Although G7 countries' commitments and pledges on ending fossil fuel use are welcome, they do not meet the expectation on needed actions against climate change in general, according to experts.
Speaking to Anadolu Agency on the occasions of the "green" outcomes of the G7 summit recently held in Cornwall, UK, Manuel Pulgar-Vidal, the head of World Wide Fund for Nature global climate and energy practice, said words on climate action are welcome but climate commitments remain "disappointingly short" of what is needed.
"We expect that by November, the G7 members will have stepped up the climate efforts to match the abyss we are staring into. We need politicians to be single-minded about this unprecedented challenge," said Vidal, who was also Peru's environment minister from 2011 to 2016.
Reminding the G7 countries' commitments against coal, he underlined that there is a need for action on ending exploration and mining of all fossil fuels as well as its subsidies, by considering the most vulnerable countries and communities affected by climate change.
"We need to see specific plans to repurpose public finance to boldly accelerate the full deployment of renewable energy and nature-based solutions, all in a just transition to a new, climate- and nature-aligned economy," Vidal noted.
Calling on world leaders to create a "Global Commission for Economy and Nature," Vidal said he expects the G7 to strengthen their call for canceling all fossil fuels subsidies much earlier than 2025.
"Finally, we are talking about the richest countries shaping our future. ... They must align all public finance towards a climate- and nature-positive, equitable global economy and firmly regulate private financial flows to that same direction," he concluded.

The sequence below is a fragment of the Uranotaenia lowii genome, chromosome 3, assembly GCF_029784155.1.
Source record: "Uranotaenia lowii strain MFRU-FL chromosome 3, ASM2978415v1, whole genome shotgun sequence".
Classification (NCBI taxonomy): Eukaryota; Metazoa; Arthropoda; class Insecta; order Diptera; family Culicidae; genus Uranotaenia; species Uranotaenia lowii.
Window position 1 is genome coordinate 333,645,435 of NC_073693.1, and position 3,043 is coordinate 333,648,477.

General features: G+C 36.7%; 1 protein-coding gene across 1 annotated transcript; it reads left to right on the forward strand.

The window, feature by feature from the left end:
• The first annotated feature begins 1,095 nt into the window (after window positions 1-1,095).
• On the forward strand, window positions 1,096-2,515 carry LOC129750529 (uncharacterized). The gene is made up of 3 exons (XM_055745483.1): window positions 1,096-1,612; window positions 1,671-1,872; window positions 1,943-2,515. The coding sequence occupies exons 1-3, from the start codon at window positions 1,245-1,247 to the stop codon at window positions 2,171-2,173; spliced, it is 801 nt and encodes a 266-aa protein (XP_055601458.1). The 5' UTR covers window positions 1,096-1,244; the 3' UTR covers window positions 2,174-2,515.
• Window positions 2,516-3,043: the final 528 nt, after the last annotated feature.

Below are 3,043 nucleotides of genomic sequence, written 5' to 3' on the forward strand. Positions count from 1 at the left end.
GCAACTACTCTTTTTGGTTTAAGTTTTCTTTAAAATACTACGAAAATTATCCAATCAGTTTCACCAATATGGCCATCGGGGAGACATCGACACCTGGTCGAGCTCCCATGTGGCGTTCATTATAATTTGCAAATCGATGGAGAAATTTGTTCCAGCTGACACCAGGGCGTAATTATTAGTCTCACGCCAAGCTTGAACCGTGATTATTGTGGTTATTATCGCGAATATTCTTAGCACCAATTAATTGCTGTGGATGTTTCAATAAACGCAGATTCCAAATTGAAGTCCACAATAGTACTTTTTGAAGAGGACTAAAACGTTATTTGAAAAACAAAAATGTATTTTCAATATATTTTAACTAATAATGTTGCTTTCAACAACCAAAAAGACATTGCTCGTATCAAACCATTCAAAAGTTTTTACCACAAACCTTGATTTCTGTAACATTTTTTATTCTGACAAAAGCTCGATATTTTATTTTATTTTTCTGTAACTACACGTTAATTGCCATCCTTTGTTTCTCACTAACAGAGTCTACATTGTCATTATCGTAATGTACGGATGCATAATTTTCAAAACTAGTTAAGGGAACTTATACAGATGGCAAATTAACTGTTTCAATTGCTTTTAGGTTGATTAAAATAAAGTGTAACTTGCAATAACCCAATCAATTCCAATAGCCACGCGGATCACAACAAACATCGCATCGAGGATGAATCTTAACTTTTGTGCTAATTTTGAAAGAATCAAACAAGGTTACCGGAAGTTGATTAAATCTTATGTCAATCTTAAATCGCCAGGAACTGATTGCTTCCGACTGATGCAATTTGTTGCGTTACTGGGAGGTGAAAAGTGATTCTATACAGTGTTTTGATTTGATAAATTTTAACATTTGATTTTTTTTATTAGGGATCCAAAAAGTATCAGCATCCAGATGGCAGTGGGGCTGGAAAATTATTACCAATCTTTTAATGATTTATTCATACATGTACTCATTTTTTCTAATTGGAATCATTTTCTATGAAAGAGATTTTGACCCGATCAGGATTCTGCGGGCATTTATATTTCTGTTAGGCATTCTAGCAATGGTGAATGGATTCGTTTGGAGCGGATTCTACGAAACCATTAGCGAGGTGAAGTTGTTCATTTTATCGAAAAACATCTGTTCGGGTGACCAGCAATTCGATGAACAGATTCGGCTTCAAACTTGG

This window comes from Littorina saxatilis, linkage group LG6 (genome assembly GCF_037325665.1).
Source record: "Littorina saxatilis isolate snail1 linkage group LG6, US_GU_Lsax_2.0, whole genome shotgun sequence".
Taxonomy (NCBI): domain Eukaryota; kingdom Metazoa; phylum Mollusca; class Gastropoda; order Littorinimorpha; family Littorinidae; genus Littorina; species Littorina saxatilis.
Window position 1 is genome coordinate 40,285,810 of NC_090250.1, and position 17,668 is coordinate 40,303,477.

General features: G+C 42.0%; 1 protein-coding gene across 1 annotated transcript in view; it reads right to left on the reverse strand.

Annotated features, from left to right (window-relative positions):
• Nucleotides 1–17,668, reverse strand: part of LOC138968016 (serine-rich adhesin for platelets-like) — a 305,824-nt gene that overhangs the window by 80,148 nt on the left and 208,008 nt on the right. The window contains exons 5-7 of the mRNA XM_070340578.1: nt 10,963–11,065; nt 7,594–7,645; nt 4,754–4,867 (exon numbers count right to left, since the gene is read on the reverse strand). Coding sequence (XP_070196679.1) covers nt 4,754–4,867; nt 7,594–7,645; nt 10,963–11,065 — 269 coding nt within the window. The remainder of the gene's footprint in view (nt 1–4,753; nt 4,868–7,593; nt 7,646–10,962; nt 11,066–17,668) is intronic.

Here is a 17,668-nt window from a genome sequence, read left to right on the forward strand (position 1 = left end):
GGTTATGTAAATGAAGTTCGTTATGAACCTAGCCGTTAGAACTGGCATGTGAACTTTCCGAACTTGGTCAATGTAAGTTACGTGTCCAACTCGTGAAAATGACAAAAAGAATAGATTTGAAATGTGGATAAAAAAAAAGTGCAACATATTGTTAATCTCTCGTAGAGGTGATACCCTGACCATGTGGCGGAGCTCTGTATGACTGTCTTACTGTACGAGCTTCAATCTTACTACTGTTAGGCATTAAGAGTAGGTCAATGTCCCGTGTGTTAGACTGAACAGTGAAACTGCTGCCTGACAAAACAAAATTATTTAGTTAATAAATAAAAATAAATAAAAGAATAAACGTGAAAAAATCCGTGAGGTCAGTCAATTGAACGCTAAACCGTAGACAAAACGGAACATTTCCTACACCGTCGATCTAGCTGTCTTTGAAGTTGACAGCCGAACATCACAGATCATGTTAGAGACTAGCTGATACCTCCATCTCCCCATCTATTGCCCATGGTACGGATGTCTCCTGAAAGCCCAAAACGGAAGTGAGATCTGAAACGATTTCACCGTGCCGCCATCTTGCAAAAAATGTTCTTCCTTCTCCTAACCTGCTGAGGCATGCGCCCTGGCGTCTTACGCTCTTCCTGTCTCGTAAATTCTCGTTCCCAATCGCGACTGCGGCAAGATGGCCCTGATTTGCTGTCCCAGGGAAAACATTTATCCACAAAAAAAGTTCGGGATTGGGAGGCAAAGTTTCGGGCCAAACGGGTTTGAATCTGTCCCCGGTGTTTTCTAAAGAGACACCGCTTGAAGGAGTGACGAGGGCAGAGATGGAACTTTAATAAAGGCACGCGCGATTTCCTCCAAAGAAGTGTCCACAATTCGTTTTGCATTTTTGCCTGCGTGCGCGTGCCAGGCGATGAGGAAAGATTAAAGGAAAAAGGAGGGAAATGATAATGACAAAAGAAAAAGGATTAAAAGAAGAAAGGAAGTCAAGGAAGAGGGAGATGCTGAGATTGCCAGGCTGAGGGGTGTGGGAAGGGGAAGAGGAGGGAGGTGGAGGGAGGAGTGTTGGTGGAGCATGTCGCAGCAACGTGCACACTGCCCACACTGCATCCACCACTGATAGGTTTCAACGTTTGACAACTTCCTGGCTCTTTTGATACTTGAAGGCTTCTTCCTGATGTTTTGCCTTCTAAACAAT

'Hopes shaken on climate finance'
Baran Bozoglu, the head of the Climate Change Policy and Research Association, based in the Turkish capital Ankara, said the annual budget of $100 billion specified in the 2015 Paris Agreement to support countries most in need, should be increased.
"Unfortunately, it is difficult to say that the G7 summit was quite successful as part of combating climate change," he said, adding that the G20 summit to be held in Italy on Oct. 30-31 now gains more significance.
People and institutions spent efforts on climate change, expecting to further increase this annual budget of $100 billion at the G7 Summit.
"But this did not happen, and there were no details on how this $100 billion would be provided. Hopes were shaken as details on how to create the $100 billion budget were not shared," Bozoglu added.
Stressing that the G20 summit will be more important for climate action, he noted that the climate finance issue would need to be clearer at the G20 summit in Italy.
He went on to say that the common mind to abandon the use of coal and not invest in thermal power plants is one of the positive developments of the G7 summit.
"Turkey needs to follow the developments intensively, make a will to exit coal and move away from fossil fuel use in the upcoming summits," he suggested, adding that it would be helpful to benefit from the climate budget.
Ratifying the Paris Agreement in the Turkish parliament might also increase the country's lobbying capacity during the negotiations on climate finance.
Parties to the UN Framework Convention on Climate Change reached an agreement to fight climate change and achieve a sustainable low-carbon future at the Climate Change Conference (COP 21) in Paris on Dec. 12, 2015.
The Paris Agreement, defined as "a bridge between today's policies and climate-neutrality before the end of the 21st century," seeks to strengthen the global response to the threat of climate change by keeping global temperatures from rising above 2 C degrees of pre-industrial levels over the next century and to pursue efforts to limit the temperature increase even further to 1.5 C degrees if possible.